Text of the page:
Banister’s Leadership Academy in the News

“Young Teens Pulled Into Crime; Local Community Group Providing Resources for Change”

 

Byron Rhodes hit rock bottom at a young age, but still had time to change his life and make the right choice. For him, that choice was Banister’s Leadership Academy, through which he now helps youth and their families as a recruitment and enrollment coordinator.

At just 12 years old, Byron Rhodes said he lived a life that propelled him toward violence and crime. And after hearing about the recent arrest of two teenage felons, he said he can relate to being pulled toward a criminal lifestyle. On Saturday, two young men, ages 15 and 16, were taken into custody during a traffic stop at North 30th Street and Kansas Avenue in Omaha around 9:45 p.m.

The 15-year-old was booked for criminal impersonation, possession of a defaced firearm and being a felon in possession of a firearm by a prohibited person.

“It is very easy to be influenced by a lot of the negativity going around, whether it’s trying to fit in, whether it’s trying to be cool, whether it’s just not knowing the consequences of some of the choices that you may make,” said Rhodes.

The 16-year-old was booked for theft by receiving and being a felon in possession of a firearm by a prohibited person.

It’s a lifestyle that’s hard to break away from and Rhodes said for him it basically took, “Pretty much hitting rock bottom. Luckily, I was still, kinda good with bad at the same time. I was young enough to still have time to change my life, but I really just wanted to make the choice.”

That choice for Rhodes was and still is the Banister’s Leadership Academy. Through this local community group, he now helps youth and families as a recruitment and enrollment coordinator.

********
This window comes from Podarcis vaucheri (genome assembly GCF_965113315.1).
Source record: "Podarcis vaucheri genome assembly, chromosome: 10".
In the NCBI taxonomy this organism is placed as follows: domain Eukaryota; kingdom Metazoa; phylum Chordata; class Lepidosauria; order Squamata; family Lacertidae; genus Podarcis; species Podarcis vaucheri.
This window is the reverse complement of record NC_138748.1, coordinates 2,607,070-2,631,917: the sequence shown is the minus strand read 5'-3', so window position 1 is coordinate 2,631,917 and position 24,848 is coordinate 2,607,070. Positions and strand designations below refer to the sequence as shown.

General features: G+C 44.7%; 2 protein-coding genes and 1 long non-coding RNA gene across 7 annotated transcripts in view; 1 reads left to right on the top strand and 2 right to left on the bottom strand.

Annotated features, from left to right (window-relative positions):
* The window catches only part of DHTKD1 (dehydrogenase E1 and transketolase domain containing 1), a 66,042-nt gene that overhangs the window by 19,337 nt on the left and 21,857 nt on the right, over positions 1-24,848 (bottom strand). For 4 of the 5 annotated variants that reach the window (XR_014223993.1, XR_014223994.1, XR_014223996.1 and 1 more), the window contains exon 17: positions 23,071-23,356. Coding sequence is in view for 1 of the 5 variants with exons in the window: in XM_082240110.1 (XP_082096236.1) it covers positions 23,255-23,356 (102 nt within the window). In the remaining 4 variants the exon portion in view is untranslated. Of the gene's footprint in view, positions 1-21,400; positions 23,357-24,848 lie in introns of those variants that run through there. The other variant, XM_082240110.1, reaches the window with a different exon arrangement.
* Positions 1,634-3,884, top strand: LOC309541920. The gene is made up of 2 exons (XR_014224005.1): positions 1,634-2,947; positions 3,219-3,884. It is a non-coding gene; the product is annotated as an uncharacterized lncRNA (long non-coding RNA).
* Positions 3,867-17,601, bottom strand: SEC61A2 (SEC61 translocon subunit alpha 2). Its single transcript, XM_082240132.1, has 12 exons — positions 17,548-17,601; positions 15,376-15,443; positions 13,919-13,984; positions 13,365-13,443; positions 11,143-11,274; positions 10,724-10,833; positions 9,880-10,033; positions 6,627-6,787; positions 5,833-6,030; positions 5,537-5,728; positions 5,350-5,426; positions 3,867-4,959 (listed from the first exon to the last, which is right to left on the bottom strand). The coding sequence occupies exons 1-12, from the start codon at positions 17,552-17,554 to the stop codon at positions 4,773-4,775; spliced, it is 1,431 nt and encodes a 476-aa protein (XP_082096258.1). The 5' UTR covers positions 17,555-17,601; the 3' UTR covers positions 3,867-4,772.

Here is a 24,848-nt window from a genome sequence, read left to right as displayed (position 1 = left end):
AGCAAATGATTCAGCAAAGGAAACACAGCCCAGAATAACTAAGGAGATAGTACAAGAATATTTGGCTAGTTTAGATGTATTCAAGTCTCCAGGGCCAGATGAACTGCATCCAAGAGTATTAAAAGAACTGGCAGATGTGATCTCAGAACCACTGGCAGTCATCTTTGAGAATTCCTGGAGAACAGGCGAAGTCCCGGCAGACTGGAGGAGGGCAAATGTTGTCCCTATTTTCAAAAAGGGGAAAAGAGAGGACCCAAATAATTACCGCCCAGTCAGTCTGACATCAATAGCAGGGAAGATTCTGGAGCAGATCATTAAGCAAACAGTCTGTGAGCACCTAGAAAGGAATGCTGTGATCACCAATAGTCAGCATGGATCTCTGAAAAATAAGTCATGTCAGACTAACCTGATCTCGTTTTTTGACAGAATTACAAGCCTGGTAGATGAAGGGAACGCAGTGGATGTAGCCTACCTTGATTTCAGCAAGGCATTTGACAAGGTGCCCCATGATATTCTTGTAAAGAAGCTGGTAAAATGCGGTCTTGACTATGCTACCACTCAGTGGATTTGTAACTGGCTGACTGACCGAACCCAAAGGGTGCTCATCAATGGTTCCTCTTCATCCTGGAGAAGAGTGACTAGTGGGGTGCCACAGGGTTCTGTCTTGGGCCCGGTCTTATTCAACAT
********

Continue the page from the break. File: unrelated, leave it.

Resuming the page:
“If you want to change, you are going to have to break that connection with people who aren’t on the same page as you,” said Rhodes.

But a choice he hopes these recently arrested teens make soon.

“A Family Turns Tragedy Into Positivity”

 

Golden lost her son Tyrone Banister in 2007, and Wiley lost her son Kentril Banister in 2010. Both young men were killed in drive by shootings.
“To bury a child is the hardest thing in the world. When they killed Kentril, they killed me,” said Golden.
But members of the Banister family took these tragedies and turned them into something positive. Akile and Jennifer Banister started the Banister’s Leadership Academy.

It’s been seven years for one metro mother, but the pain of losing a child never fades. Patricia Golden shares the pain with her cousin Pernoral Banister Wiley.

“Even now I still can’t accept that he is gone, but he is, he’s gone,” sobs Golden.

Golden lost her son Tyrone Banister in 2007, and Wiley lost her son Kentril Banister in 2010. Both young men were killed in drive by shootings.

“To bury a child is the hardest thing in the world. When they killed Kentril, they killed me,” said Golden.

But members of the Banister family took these tragedies and turned them into something positive. Akile and Jennifer Banister started the Banister’s Leadership Academy.

It’s a program for kids ages 5 to 19 years old., and it’s all about learning leadership and becoming a strong individual.
Along with learning positive values like respect, the kids are in an environment where they can freely talk about the hardships and the realities they face, like gangs, peer pressure and violence.

“A lot of our staff has been through those different situations that came through it. So it is more of just repetition of saying you can do this, of being positive, and not always harping on small things, showing them a different way, a different approach,” said Akile Banister, CEO and President.

For Wiley, this program does more than just memorialize her son, it also is an outlet for her younger children.

“My sons are in his program, and I see a difference, I see a difference in them,” said Wiley.

The program is helping over 100 kids in the community.

“It take a village to raise a child, and everyone needs to take part,” said Golden.